This situation is better in the “Oxford Handbook of Political Psychology” , edited by D. Sears, L. Huddy and R. Jarvis. It contains a chapter on personality in politics by D. Winter and interesting chapters on political socialization by O. Ichilov and on values by S. Feldman. This book summarizes our knowledge on development of theoretical approaches to interrelation of citizens and leaders in contemporary politics. It is important that for the first time in such a fundamental book one can find two articles on the problem of political perception that in political science literature is still ignored, while in a highly mediatized political practice this problem appears to be one of the central issues for understanding interrelation of citizens and politicians.
Inviting scholars to this discussion, we assumed that it is important to provide a variety of political experiences that we want to interpret. That is why we did not want to restrict ourselves to merely one national political culture, but represent different types of political experience from Israel to Japan and from Norway to Iran. As Moscow was hosting the conference, the Russian experience was represented more completely.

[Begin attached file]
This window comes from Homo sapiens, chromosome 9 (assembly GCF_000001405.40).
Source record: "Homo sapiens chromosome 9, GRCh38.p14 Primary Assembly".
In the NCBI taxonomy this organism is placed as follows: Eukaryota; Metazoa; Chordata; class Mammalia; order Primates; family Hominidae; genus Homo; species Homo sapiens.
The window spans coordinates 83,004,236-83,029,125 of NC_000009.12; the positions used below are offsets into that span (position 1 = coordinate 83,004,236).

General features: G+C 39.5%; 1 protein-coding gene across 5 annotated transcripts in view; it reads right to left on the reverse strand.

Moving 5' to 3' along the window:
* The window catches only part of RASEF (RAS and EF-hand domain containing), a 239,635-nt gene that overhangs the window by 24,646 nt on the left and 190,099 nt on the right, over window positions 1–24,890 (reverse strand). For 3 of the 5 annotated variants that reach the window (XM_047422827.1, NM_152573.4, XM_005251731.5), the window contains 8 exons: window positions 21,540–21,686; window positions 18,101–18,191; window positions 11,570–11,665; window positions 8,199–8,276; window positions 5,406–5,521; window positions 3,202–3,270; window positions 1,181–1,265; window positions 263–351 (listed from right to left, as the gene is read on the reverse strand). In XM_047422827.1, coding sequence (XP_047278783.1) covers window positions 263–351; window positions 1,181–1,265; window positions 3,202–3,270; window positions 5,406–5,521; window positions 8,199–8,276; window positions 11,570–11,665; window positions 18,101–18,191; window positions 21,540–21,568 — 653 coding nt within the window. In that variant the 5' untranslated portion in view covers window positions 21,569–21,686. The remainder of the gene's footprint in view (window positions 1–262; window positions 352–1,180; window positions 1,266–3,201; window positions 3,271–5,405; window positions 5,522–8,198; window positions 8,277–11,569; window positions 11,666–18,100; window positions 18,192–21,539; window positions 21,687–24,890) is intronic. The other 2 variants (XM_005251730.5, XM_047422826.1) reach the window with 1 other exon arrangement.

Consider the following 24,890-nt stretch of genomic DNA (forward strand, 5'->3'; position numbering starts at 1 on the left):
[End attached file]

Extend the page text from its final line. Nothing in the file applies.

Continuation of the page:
Participation of scholars from many countries permitted us to collect a number of methods and results of the studies, which not only enabled us to describe some current shifts in mass political mentality, but also to start their theoretical modeling.
It is too early to speak about possibilities of a comparative method. Each of the suggested models has its own peculiarity, determined by national political culture, traditions and theoretical priorities of the scholar. But we believe that approaches, suggested by discussants, permit us to think about a further integration of the academic community and rises the hope that in the future we can complete projects on comparative political leadership, political values and attitudes of citizens, political perception and political socialization. Geographical diversity of studies gives a wide range of countries and representation of different political practices.